A purist (according to the definition in the OED Online) is “a person who aims at or insists on scrupulous adherence to an ideal of purity or correctness, esp. in language or style; a person who adheres strictly to a principle or doctrine.” As readers of this blog may have divined from earlier posts, Y-H-B belongs to the dwindling breed of linguistic purists, especially when it comes to the languages he speaks fluently (Russian, Japanese, and English).
The puristic impulse was rekindled anew by the trip I took recently to Japan; also by viewing the new Yiddish-language film “Menashe,” in which all but one actor belong to the Yiddish-speaking Hasidic community in Borough Park Brooklyn, New York. In Japan I constantly heard the contemporary variety of standard Japanese wherein practically every other word or phrase is a Japanized borrowing from (American) English, also known as Japlish (cf. Spanglish, Franglish, etc.). This hybridized (not to say bastardized) species of language eschews perfectly well-established native (or Sino-Japanese) forms of expression when an English alternative is readily available through the penetration of modern media. In “Menashe” a similar situation obtains, with lexical items from American English studding the speech of the characters, especially the younger ones.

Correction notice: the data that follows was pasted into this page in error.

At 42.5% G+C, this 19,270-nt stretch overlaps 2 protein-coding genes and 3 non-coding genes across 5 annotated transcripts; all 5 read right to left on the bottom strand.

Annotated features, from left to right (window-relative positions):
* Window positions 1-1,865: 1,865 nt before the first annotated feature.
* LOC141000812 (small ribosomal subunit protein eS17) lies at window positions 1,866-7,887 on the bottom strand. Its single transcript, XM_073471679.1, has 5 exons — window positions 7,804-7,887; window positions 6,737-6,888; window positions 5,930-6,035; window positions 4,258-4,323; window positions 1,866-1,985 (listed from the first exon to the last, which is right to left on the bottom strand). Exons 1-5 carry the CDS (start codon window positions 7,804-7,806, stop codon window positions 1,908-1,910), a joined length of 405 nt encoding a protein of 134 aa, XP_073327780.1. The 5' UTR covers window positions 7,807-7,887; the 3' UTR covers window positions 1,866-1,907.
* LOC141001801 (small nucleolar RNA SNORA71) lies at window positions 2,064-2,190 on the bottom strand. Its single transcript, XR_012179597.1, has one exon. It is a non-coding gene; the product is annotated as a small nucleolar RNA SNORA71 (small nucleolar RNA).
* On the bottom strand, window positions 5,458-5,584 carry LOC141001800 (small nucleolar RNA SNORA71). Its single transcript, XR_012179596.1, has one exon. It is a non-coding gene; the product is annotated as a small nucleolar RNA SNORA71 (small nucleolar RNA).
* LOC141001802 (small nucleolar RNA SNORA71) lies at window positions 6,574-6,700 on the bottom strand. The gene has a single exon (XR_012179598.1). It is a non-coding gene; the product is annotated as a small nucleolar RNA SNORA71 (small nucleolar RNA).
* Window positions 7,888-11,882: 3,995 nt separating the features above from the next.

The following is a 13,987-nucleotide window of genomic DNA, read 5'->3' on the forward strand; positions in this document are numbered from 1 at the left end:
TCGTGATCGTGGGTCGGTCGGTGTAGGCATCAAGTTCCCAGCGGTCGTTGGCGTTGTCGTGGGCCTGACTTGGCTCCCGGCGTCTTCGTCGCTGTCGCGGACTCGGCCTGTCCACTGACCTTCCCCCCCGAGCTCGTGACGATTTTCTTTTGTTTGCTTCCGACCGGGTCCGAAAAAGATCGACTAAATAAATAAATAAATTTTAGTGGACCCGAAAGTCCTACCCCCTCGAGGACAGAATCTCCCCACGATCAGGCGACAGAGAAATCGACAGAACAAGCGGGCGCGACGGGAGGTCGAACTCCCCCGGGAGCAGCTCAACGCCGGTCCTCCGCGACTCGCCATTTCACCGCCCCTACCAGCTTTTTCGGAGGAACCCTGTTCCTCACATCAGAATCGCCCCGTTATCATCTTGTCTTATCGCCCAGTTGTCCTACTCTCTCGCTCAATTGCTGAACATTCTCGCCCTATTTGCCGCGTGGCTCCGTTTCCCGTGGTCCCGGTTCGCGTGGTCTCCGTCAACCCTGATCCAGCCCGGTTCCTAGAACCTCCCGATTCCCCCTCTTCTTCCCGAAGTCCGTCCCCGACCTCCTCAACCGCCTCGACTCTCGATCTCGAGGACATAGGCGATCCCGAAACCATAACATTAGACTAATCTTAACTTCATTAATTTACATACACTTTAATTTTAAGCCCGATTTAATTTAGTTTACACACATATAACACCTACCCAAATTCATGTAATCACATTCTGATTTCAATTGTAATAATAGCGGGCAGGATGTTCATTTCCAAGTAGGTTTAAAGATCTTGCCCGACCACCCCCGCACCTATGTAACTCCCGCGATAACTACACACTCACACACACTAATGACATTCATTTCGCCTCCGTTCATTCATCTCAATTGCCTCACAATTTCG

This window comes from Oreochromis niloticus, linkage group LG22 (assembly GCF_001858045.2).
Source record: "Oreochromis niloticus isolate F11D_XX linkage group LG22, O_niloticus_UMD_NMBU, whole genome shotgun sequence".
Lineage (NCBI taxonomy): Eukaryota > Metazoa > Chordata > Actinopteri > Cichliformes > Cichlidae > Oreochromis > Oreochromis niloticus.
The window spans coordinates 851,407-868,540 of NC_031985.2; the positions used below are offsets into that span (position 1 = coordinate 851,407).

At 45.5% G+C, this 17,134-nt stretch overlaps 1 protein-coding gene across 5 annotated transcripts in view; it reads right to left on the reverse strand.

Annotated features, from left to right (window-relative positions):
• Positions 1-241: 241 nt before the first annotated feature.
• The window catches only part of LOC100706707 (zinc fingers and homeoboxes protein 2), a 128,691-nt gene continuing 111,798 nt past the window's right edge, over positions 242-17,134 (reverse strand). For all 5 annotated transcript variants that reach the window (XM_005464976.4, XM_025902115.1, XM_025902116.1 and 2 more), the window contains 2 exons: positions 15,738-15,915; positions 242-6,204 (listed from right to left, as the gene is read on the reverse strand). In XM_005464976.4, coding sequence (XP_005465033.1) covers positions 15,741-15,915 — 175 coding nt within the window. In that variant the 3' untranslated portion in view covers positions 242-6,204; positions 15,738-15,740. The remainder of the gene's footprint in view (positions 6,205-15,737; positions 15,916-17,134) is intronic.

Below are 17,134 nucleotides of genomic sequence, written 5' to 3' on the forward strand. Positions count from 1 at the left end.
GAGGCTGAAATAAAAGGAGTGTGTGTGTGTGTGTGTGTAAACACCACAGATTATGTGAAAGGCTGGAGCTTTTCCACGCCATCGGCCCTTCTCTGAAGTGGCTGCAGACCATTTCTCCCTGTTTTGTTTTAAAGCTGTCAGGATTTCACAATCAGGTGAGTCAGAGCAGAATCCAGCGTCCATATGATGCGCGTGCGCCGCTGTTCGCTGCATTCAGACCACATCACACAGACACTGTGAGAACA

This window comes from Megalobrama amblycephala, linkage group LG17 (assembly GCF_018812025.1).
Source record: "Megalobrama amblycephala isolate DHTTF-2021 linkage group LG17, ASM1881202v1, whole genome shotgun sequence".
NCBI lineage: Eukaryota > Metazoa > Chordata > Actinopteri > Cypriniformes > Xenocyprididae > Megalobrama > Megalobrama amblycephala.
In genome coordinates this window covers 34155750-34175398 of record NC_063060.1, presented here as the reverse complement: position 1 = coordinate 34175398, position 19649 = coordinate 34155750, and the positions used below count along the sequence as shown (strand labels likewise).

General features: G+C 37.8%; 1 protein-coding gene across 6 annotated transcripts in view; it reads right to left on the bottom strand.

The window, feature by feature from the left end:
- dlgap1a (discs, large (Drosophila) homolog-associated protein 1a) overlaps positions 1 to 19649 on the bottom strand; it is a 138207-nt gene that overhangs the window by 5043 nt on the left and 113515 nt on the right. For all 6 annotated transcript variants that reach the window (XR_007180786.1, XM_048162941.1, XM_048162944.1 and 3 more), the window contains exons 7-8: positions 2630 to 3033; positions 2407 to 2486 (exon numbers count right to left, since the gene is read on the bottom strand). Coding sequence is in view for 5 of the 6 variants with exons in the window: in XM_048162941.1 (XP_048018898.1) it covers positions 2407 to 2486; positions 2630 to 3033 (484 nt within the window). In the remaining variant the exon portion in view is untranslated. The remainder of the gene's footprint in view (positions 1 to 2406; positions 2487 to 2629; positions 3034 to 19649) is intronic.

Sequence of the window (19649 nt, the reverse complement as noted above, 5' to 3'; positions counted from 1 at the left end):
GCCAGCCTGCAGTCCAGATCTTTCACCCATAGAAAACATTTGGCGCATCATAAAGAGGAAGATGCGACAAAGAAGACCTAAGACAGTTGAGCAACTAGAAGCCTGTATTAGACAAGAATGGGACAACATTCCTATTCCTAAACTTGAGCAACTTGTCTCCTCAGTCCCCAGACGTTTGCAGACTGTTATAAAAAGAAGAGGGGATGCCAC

Linguistic purism is seen as “the practice of defining or recognizing one variety of a language as being purer or of intrinsically higher quality than other varieties.” A linguistic purist is exercising a value judgment as to the integrity of the spoken or written language in active use. In the case of contemporary English, like any language with a long record of lexical borrowing from other languages, speakers resort to items that are of foreign provenience and of different time depths without realizing that they were borrowed (typically, from Latin or Anglo-Norman). When an item is obviously foreign––like machismo—it has a cultural resonance and is utilized in contexts that make direct or indirect reference to its origin.
Unlike borrowings in active use in contemporary English, however, those that are so frequent and growing in number in Japanese or Yiddish serve only the most expedient communicative purposes, which enable speakers to elide the necessity of learning how to express the same linguistic content in language that is more in keeping with traditional norms.